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SWAT—Not Sit, Wait, and Talk

SWAT—Not Sit, Wait, and Talk

Jeffrey J. Denning / SWAT Digest

“Hurry up and wait” is one sure thing that can be counted on in almost every tactical operation. Knowing when to wait and how to best utilize that time will help secure success and, most importantly, keep team members and the innocent safe. Aside from that, there are a few things every operator would like his administration to know… (Don’t worry; I’ll keep it clean.)

Fighting the Urge to Rush

Admit it: breaking down doors, “runnin’ and gunnin’ ”, “flowing and going” is fun. Busting into a room after throwing in a few flash bangs (a.k.a. noise flash distraction devices, NFDDs) and hollering “POLICE, Don’t Move!” while pointing a subgun or tricked out long gun at some unsuspecting felon is a rush. Nothing compares to it. Some might even say it’s better than sex.

Most tac guys (and gals) are adrenaline-junkies. At a younger age I too exhibited some of those characteristics. I went free-fall skydiving in high school, messed up my knee on a much-too-high cliff jump at Lake Powell, free climbed (without ropes) up 90 foot rock faces, and jumped like a “stunt man” head first off a three-story building onto crudely made padding. I even trained for a short season with members of the U.S. ski jumping and aerial freestyle ski teams. It’s amazing I didn’t get hurt more than I did.

One of the things I really enjoyed was backcountry skiing. We’d find huge cliffs to ski off. We tried to avoid hitting the trees in the air and land in the soft powder. Years later I remember reading about a man who tried to break the world’s record for the longest cliff jump on skis. He miscalculated his jump and hit another cliff plummeting several hundred meters to his death. Had he taken more time to calculate his jump, he might have set the record—and lived.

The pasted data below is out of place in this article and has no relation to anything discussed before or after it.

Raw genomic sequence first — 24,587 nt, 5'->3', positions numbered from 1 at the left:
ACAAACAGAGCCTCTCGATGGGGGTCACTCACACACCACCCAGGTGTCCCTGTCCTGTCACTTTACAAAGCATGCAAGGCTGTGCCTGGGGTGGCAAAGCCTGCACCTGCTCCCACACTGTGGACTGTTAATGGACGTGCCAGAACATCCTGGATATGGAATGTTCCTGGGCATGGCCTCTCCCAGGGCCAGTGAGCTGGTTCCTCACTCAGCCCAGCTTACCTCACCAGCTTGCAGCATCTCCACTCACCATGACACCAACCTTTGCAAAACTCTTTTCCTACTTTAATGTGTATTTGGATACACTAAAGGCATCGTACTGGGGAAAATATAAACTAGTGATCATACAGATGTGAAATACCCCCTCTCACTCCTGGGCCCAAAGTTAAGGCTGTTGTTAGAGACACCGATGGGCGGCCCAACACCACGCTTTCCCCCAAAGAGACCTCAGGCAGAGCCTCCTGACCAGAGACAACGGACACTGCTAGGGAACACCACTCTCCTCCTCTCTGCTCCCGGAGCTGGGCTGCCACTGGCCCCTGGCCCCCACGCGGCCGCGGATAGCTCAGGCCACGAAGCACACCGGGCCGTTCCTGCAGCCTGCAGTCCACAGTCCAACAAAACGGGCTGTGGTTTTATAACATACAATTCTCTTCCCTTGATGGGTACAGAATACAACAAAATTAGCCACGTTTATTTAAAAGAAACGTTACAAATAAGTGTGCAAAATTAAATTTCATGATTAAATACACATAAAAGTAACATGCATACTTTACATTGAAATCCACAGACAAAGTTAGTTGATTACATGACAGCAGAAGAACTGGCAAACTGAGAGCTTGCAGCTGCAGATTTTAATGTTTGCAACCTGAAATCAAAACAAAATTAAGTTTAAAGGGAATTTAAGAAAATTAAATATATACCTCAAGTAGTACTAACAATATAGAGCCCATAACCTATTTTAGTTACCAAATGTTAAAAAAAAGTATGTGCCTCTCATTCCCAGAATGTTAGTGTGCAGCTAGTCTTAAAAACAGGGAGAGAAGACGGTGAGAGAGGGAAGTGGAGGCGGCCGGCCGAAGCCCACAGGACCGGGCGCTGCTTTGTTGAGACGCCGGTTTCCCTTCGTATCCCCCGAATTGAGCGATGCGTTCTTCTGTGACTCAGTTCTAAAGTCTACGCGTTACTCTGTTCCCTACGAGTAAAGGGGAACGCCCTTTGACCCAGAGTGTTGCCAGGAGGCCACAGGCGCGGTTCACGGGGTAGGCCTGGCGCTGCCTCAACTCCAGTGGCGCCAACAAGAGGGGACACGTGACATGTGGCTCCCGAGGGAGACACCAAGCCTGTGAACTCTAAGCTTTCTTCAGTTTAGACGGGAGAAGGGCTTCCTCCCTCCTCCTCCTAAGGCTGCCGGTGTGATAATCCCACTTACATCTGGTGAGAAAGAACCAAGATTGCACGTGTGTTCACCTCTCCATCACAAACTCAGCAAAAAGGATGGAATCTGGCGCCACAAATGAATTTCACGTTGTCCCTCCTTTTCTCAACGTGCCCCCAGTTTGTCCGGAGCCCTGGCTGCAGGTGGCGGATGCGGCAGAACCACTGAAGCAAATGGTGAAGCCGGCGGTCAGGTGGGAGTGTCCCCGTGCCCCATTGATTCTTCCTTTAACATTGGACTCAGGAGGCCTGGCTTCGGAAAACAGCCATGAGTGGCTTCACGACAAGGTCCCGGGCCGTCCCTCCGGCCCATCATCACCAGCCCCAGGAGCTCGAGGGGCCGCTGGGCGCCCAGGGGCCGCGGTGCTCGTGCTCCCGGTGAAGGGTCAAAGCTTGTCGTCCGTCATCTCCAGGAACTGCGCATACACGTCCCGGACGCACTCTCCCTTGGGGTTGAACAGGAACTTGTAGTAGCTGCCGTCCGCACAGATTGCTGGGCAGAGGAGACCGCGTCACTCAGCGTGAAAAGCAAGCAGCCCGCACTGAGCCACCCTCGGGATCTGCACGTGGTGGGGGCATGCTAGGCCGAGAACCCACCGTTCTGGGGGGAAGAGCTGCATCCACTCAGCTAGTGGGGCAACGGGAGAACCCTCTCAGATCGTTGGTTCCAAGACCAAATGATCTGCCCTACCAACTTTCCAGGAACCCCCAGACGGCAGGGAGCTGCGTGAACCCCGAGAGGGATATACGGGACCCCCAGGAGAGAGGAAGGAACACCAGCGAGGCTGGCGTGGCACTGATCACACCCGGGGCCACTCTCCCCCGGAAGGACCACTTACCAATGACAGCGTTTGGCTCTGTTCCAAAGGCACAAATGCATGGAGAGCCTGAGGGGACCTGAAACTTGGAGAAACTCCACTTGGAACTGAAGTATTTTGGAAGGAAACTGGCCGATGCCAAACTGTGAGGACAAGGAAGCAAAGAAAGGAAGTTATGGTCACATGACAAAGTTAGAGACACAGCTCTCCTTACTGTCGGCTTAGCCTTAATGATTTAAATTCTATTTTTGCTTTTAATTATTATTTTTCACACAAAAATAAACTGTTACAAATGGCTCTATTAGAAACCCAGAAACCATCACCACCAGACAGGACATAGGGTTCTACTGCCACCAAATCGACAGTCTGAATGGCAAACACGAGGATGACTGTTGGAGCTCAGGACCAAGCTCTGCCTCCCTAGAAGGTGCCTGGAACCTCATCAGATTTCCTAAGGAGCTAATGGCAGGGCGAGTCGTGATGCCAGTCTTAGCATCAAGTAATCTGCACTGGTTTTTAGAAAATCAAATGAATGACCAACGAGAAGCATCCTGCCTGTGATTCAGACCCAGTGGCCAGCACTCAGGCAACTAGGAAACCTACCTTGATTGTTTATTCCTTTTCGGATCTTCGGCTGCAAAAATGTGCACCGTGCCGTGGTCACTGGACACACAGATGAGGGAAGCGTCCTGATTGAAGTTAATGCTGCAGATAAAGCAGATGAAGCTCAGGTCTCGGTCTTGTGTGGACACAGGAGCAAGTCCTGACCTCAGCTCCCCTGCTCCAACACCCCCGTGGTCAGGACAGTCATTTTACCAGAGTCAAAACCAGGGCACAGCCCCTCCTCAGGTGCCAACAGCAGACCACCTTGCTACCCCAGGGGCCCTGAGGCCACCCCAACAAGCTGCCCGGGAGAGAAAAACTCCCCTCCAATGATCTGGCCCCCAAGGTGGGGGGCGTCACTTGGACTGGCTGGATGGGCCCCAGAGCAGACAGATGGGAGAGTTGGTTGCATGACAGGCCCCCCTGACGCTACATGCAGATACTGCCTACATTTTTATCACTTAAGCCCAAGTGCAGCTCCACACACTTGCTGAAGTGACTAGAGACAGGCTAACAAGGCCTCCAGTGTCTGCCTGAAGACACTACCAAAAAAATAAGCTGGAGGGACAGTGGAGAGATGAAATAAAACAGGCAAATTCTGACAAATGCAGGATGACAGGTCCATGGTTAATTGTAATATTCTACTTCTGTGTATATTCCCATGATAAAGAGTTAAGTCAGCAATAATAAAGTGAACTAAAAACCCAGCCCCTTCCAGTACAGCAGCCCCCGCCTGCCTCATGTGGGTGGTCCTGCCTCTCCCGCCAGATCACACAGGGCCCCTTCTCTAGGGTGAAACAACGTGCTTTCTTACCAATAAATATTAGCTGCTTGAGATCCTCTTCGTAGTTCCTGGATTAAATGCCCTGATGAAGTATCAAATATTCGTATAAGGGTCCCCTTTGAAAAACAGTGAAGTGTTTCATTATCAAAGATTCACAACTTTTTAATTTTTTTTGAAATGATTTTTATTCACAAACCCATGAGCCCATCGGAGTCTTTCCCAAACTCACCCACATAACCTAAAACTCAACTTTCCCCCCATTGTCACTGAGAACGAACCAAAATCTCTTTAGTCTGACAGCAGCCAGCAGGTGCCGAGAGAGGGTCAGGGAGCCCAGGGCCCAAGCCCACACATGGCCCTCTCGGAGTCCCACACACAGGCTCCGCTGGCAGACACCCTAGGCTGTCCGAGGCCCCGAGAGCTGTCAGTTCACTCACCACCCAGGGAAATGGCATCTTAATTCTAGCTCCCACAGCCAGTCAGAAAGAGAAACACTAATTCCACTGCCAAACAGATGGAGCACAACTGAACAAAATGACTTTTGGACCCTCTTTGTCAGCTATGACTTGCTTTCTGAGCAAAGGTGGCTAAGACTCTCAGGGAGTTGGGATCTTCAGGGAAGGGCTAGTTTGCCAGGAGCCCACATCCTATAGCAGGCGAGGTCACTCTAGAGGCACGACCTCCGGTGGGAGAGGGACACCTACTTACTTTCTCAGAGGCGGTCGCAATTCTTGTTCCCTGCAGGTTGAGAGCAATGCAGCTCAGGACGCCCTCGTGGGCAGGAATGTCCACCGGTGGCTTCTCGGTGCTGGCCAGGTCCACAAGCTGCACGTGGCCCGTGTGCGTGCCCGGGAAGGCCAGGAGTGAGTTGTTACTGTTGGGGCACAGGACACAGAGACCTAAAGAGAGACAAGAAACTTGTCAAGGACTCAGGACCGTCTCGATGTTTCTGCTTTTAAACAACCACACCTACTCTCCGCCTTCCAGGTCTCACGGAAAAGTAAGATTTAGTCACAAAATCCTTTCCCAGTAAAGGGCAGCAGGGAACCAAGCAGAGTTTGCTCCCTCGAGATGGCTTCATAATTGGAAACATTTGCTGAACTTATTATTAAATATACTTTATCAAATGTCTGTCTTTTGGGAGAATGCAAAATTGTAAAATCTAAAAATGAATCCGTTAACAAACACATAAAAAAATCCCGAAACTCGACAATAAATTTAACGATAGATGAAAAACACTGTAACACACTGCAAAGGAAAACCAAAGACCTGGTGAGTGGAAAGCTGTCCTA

I realize that doesn’t have anything to do with police work or tactical operations, but I learned a valuable lesson from reading about that experience. It taught me an important lesson: it’s better to be a calculated risk-taker than just a risk-taker.

Now I run away from trouble. I avoid risk. My body doesn’t recover as quickly as it used to. I don’t want to get hurt.

One of the things I like about SWAT is that there is nearly always a way to improve the plan and increase the changes for officer safety. SWAT officers have the element of surprise. Time is on SWAT’s side. Rarely are tactical teams forced to walk into a trap. The danger comes from rushing in.

Larry Glick, the former executive director of the National Tactical Officers Association and the founder of the International Tactical Officers Training Association (ITOTA), taught me the value of patience in order to lower risk and ensure success. He suggested that we should consider every available tactical option before breaking down a door. If it’s a barricaded situation, for instance, there’s no rush to go in. Wait. Use gas, a ruse, or something else to flush the suspect out. Use a robot or your SWAT monkey—“tactical primate”—in the case of Mesa, Arizona PD. Rip down a wall and wait. Open up the door and stay outside. “Break and rake” the windows and wait! Resist your urge to rush in and lower your risk. Once inside a building the level of risk raises exponentially. Hold off and be safe.

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